- Stop smoking…better yet, don’t even start. Nicotine is bad on the heart and can enhance the sympathetic nervous system (SNS). SNS activation is a normal response in a “fight or flight” situation, but not during periods when the body should be in a fully relaxed state. Chemicals in tobacco can cause inflammation, leading to atherosclerosis, or plaque buildup, in the arteries. Even if you do smoke, you will still reap the benefits of stopping—studies have shown drastic reduction of heart disease within 1 year of cessation.
- Get plenty of exercise. You should get 30 minutes of exercise per day most days of the week, and more if you are trying to lose weight. If you “don’t have time” to do 30 consecutive minutes of exercise, do 10 minute intervals—walking the dog, gardening, and housework count toward the total amount of exercise. By controlling weight through exercise, you are able to combat other diseases, such as hypertension and diabetes, which may put strain on the heart. In addition, exercise is a natural antidepressant, as it causes the release of natural endorphins which in turn reduce stress, which can also put a strain on the heart—physically, emotionally, and spiritually.
- Maintain a healthy weight. Know not only your body mass index (BMI), but your body fat percentage. The BMI has limitations due to muscle mass and bone density, but increased abdominal fat is a heart disease risk factor. If you don’t have body fat calculator, a quick way to determine heart disease risk is to measure waist circumference; greater than 35 inches in women and 40 inches in men is an indicator of increased risk.
- Don’t forget about nutrition! Many foods consumed in the American diet are processed and contain trans fats and sugar, both of which should be avoided. Good fat sources should be higher in omega-3 than omega-6 fatty acids. They include grassfed butter, cold pressed olive oil, coconut oil, and cod liver oil. A variety of vegetables and fruits should be consumed, but more vegetables than fruits. Choose prime sources and cuts of meat—consider visiting your local farmers market for this.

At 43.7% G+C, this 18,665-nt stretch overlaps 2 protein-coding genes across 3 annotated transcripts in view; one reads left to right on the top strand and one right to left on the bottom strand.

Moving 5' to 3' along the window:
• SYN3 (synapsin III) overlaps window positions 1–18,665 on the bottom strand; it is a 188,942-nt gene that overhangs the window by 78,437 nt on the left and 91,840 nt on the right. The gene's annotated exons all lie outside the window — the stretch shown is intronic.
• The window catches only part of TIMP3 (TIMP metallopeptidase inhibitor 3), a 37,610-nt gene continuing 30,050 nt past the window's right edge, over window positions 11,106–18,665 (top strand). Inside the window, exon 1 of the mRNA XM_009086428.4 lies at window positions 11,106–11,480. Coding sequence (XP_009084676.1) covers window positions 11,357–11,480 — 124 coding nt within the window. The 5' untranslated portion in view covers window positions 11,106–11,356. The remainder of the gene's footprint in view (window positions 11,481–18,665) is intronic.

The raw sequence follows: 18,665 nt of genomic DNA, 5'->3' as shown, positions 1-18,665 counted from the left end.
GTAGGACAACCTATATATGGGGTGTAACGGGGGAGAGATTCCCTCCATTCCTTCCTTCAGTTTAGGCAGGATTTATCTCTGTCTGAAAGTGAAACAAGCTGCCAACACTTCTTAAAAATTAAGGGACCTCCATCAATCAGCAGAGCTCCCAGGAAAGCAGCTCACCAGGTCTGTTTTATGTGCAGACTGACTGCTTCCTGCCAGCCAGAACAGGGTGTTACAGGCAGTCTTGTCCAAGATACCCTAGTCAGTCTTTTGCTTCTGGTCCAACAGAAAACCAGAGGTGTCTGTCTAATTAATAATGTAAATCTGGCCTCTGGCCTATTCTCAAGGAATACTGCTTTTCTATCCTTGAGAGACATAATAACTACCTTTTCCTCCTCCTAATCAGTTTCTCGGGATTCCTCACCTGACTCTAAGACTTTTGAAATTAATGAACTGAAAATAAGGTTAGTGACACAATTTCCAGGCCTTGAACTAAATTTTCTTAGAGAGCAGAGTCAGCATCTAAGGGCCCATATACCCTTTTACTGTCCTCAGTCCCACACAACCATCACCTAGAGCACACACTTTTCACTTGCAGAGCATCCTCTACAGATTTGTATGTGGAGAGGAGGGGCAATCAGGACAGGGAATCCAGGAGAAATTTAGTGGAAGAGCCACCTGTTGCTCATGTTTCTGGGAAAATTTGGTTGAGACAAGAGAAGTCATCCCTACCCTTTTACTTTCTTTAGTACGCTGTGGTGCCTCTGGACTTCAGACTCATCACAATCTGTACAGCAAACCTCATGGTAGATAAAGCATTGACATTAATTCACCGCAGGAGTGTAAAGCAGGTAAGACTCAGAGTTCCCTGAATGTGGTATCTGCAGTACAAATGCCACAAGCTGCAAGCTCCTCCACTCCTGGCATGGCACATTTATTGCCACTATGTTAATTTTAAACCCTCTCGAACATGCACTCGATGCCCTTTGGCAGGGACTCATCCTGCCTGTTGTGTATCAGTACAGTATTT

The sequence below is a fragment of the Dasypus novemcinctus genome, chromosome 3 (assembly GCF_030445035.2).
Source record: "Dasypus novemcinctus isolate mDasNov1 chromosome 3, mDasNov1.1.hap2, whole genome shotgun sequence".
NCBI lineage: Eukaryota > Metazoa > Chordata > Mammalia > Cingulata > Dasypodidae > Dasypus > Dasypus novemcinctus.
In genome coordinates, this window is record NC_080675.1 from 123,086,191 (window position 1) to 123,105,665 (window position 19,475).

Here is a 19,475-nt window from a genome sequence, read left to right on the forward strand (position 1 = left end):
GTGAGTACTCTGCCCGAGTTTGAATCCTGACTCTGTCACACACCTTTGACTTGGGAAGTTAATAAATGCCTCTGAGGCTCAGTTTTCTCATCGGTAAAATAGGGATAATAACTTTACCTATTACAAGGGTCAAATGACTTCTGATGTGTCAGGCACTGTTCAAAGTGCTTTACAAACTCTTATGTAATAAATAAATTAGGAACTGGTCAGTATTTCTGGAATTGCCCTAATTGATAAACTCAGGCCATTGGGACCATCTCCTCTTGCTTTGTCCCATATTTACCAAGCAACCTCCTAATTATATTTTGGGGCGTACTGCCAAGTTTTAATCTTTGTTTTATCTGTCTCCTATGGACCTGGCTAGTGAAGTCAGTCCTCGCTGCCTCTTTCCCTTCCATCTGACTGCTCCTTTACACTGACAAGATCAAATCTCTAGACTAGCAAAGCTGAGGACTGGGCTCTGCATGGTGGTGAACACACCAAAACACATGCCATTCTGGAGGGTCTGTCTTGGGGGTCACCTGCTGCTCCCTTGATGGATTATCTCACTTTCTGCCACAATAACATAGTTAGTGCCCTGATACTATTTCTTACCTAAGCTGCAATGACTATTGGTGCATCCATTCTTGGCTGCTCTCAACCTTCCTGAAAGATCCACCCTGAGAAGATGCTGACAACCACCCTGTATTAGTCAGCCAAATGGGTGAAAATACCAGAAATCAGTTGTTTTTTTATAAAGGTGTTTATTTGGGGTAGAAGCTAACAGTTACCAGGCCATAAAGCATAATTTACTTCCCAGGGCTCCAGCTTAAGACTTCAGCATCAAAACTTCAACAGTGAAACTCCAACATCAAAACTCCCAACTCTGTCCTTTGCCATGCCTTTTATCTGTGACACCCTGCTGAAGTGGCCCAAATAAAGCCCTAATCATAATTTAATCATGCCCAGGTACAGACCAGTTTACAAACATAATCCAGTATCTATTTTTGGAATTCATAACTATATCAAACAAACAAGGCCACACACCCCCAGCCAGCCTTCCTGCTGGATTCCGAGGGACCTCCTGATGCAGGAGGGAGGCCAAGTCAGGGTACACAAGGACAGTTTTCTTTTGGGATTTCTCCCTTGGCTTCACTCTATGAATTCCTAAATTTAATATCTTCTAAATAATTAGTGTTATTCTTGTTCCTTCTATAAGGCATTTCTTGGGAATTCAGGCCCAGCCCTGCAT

- Health screenings are important. Check your cholesterol at least once every 5 years, more often if you have a chronic condition. Check your blood pressure regularly; it should be one of the first things you check if you find yourself getting headaches frequently. Hypertension is called “the silent killer” for a reason… Get screened for diabetes. If you are diligent with your annual physical, this is usually done at that time.
“From inside [bees] comes a drink of varying colours, containing healing for mankind.” (Surah al-Nahl, 3:69)
Our skin is the largest organ of our body and needs tender love and care during the winter months. Many skin remedies may use honey, which is a natural humectant and acts as an anti-inflammatory. Soror Rasheedah El-Amin has worked hard to find some wonderful skin care recipes, the links to which are listed below. May Allah (swt) reward Soror Rasheedah for her contribution to the newsletter this quarter.
Apple Cider Vinegar Skin Toner Recipe By Cari Dunn
Natural Remedy for Clearing Acne (As Seen on Doctor OZ)
Avocado and Honey Mask for Dry Skin
Salt & Honey Body Scrub
Gamma Gamma Chi Sorority, Inc. supports all-cancer awareness, as part of its Physical and Mental Health pillar, and it is coincidental that the awareness ribbon is LAVENDER! Contact any of the Alpha Chapter Sorors about getting your lavender ribbon. All proceeds will go toward supporting chapter activities.